A free design process that allows for numerous subdivisions permits mathematical substructure on many different scales. By abandoning an empty modularity, one has access to solutions based on a far richer approach to design that creates visually successful buildings. Art Nouveau architects like Antoni Gaudí used small modular elements (such as standard bricks) to create curved large-scale structures. This freedom of form contrasts with those instances where a building reproduces the shape of an empty rectangular module. The small scale can link to the large scale mathematically, because scaling similarity in design is a connective mechanism of our perception. Therefore, the materials can and do influence the conception of the large-scale form, and the larger a module, the stronger the influence. When one chooses to use large, empty rectangular panels, these will necessarily influence the overall building; often implying a monotonous, empty rectangular façade.

Christopher Alexander has written one of the most perceptive articles on modularity and proportional ratios in architecture [Alexander 1959]. Much later, he introduced a novel, human-oriented design system for office furniture and layout [Alexander, et al. 1987]. These ideas were developed further in a project for the furniture maker Herman Miller (as described in Alexander 2000). After thinking about the general problem of accommodating personal needs in an office environment in terms of the built components, Alexander concluded that the modular system of standard-size furniture and office units is far too restrictive. He realized that such a system can never hope to satisfy the personal needs of an individual in an office (or any other) environment. The solution was a more flexible system that broke out of modularity, and which enabled each person to choose their own dimensions for furniture, and especially for spaces.

In describing the user-layout design process, Alexander says:

It is essential to stress that this process is entirely different from the layout process available in computerized systems using modular components. These systems allow the user to arrange and rearrange the modules. Our research shows that any process of arranging and rearranging modules is fundamentally limited, and cannot produce the kind of comfort -- the deep and simple feelings -- that we are seeking. ... Profound adaptation in which things are comfortably related to one another can only occur when the elements involved are all capable of very fine dimensional variation. ... The aspect of the layout process itself which is necessary to make this non-modularity work is that it is a process of differentiation (similar to the process of embryonic development) in which the parts are gradually differentiated from the whole -- instead of the whole being made up from modular parts [Alexander, et al. 1987]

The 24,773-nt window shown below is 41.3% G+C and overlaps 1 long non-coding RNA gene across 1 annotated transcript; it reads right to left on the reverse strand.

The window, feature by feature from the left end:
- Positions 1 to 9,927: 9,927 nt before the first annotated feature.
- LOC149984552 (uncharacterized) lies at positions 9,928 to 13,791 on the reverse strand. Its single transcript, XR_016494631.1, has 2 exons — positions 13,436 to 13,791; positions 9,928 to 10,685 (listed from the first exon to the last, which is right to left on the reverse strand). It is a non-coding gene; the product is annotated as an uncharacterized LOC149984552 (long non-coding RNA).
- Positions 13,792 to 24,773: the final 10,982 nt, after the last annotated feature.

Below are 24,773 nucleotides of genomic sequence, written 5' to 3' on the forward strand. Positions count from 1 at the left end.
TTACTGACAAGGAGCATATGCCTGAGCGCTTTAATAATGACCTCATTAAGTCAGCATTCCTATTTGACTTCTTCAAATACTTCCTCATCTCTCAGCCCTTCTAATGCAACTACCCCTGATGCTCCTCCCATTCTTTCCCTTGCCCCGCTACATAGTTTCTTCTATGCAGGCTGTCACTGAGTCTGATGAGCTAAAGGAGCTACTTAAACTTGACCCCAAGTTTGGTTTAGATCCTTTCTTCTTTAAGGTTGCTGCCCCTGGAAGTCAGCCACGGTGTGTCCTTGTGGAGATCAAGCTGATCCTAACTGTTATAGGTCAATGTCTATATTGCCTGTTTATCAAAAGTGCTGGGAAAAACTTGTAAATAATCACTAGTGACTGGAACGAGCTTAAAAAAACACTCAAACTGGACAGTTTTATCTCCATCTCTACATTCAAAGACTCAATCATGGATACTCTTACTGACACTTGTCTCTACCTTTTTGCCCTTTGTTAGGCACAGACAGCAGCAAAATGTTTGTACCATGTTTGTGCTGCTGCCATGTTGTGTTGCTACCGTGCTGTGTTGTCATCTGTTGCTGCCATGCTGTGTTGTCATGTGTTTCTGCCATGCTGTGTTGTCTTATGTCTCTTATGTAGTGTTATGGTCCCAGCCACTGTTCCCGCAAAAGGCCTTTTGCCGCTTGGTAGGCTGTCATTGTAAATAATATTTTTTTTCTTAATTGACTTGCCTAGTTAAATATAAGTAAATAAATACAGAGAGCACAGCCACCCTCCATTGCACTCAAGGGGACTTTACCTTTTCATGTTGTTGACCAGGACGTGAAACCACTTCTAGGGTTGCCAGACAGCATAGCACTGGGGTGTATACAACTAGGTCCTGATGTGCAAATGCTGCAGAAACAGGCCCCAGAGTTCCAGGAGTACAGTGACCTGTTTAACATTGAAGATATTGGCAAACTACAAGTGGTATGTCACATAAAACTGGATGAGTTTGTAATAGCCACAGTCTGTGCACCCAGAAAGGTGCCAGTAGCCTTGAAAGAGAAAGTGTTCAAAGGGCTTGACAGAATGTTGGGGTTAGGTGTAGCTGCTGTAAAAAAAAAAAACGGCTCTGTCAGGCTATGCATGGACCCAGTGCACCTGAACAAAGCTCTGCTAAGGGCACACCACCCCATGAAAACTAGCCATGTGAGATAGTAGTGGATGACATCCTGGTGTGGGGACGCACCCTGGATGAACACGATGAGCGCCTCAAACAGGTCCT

Realizing that this result is fundamental for all design (and is not just restricted to office layout and furniture), Alexander has developed it at length in his new book, The Nature of Order, which details a comprehensive theory of order. We include a few of Alexander's comments from that book, describing his office design system in more detail:

The arrangements that people created in this way were genuinely personal, genuinely well-adapted to the rooms ... They were altogether different in character from the stiff, and usually unworkable arrangements that could be created by arranging the standard components in a few rigid arrays. ... My program worked by differentiating space, and allowing different objects to crystallize out from the space, in the shape and size they needed, for their particular role ... Why was I convinced that the infinity of configurations created by differentiation in my system, was a richer and larger infinity than the infinity of geometrical arrangements that could be made by arranging and re-arranging standard components? [Alexander 2000].